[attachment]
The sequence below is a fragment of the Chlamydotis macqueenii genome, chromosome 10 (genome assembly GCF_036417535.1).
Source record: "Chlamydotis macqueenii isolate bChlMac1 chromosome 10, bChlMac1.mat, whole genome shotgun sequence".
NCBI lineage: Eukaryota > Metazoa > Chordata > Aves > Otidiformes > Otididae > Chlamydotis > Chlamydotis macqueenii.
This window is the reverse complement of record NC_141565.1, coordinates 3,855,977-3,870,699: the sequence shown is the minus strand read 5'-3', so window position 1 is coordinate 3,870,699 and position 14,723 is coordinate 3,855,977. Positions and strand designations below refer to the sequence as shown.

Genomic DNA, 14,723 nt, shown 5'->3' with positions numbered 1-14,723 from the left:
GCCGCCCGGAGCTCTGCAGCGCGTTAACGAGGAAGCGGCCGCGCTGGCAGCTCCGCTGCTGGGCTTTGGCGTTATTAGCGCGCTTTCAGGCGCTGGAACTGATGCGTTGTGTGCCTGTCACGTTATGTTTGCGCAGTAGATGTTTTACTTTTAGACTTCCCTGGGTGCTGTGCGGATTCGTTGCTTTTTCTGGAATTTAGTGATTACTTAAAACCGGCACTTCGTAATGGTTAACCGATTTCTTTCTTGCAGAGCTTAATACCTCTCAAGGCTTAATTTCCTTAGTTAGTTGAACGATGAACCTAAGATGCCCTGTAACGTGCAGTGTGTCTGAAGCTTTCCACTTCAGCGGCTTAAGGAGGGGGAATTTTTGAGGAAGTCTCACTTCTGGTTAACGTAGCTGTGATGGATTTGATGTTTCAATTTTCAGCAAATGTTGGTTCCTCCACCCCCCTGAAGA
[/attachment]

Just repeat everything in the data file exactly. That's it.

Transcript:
The sequence below is a fragment of the Chlamydotis macqueenii genome, chromosome 10 (genome assembly GCF_036417535.1).
Source record: "Chlamydotis macqueenii isolate bChlMac1 chromosome 10, bChlMac1.mat, whole genome shotgun sequence".
NCBI lineage: Eukaryota > Metazoa > Chordata > Aves > Otidiformes > Otididae > Chlamydotis > Chlamydotis macqueenii.
This window is the reverse complement of record NC_141565.1, coordinates 3,855,977-3,870,699: the sequence shown is the minus strand read 5'-3', so window position 1 is coordinate 3,870,699 and position 14,723 is coordinate 3,855,977. Positions and strand designations below refer to the sequence as shown.

Genomic DNA, 14,723 nt, shown 5'->3' with positions numbered 1-14,723 from the left:
GCCGCCCGGAGCTCTGCAGCGCGTTAACGAGGAAGCGGCCGCGCTGGCAGCTCCGCTGCTGGGCTTTGGCGTTATTAGCGCGCTTTCAGGCGCTGGAACTGATGCGTTGTGTGCCTGTCACGTTATGTTTGCGCAGTAGATGTTTTACTTTTAGACTTCCCTGGGTGCTGTGCGGATTCGTTGCTTTTTCTGGAATTTAGTGATTACTTAAAACCGGCACTTCGTAATGGTTAACCGATTTCTTTCTTGCAGAGCTTAATACCTCTCAAGGCTTAATTTCCTTAGTTAGTTGAACGATGAACCTAAGATGCCCTGTAACGTGCAGTGTGTCTGAAGCTTTCCACTTCAGCGGCTTAAGGAGGGGGAATTTTTGAGGAAGTCTCACTTCTGGTTAACGTAGCTGTGATGGATTTGATGTTTCAATTTTCAGCAAATGTTGGTTCCTCCACCCCCCTGAAGA